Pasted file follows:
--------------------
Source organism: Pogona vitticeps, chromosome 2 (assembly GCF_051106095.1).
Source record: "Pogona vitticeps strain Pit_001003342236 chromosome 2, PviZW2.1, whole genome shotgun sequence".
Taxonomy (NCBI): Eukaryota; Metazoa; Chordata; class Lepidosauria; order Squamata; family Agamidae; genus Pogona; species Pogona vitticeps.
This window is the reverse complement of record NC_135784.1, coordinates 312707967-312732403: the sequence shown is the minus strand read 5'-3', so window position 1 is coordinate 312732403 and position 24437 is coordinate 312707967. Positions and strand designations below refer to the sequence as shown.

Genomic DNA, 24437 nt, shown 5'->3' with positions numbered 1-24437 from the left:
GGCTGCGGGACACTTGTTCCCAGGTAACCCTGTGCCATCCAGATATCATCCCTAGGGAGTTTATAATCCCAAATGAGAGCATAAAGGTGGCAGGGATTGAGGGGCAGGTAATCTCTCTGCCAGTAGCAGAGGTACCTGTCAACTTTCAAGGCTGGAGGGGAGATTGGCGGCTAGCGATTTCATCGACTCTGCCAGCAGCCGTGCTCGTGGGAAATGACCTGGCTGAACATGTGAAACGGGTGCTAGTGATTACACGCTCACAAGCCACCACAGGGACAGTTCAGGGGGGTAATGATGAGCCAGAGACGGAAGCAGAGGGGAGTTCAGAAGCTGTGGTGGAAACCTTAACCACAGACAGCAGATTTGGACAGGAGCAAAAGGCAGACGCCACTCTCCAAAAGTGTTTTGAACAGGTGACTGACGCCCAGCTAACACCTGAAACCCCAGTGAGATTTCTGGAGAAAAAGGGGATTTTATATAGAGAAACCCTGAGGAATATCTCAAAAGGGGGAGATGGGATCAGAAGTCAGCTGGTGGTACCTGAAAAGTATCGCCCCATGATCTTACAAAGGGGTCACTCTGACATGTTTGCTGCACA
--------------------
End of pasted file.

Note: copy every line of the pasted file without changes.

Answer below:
Source organism: Pogona vitticeps, chromosome 2 (assembly GCF_051106095.1).
Source record: "Pogona vitticeps strain Pit_001003342236 chromosome 2, PviZW2.1, whole genome shotgun sequence".
Taxonomy (NCBI): Eukaryota; Metazoa; Chordata; class Lepidosauria; order Squamata; family Agamidae; genus Pogona; species Pogona vitticeps.
This window is the reverse complement of record NC_135784.1, coordinates 312707967-312732403: the sequence shown is the minus strand read 5'-3', so window position 1 is coordinate 312732403 and position 24437 is coordinate 312707967. Positions and strand designations below refer to the sequence as shown.

Genomic DNA, 24437 nt, shown 5'->3' with positions numbered 1-24437 from the left:
GGCTGCGGGACACTTGTTCCCAGGTAACCCTGTGCCATCCAGATATCATCCCTAGGGAGTTTATAATCCCAAATGAGAGCATAAAGGTGGCAGGGATTGAGGGGCAGGTAATCTCTCTGCCAGTAGCAGAGGTACCTGTCAACTTTCAAGGCTGGAGGGGAGATTGGCGGCTAGCGATTTCATCGACTCTGCCAGCAGCCGTGCTCGTGGGAAATGACCTGGCTGAACATGTGAAACGGGTGCTAGTGATTACACGCTCACAAGCCACCACAGGGACAGTTCAGGGGGGTAATGATGAGCCAGAGACGGAAGCAGAGGGGAGTTCAGAAGCTGTGGTGGAAACCTTAACCACAGACAGCAGATTTGGACAGGAGCAAAAGGCAGACGCCACTCTCCAAAAGTGTTTTGAACAGGTGACTGACGCCCAGCTAACACCTGAAACCCCAGTGAGATTTCTGGAGAAAAAGGGGATTTTATATAGAGAAACCCTGAGGAATATCTCAAAAGGGGGAGATGGGATCAGAAGTCAGCTGGTGGTACCTGAAAAGTATCGCCCCATGATCTTACAAAGGGGTCACTCTGACATGTTTGCTGCACA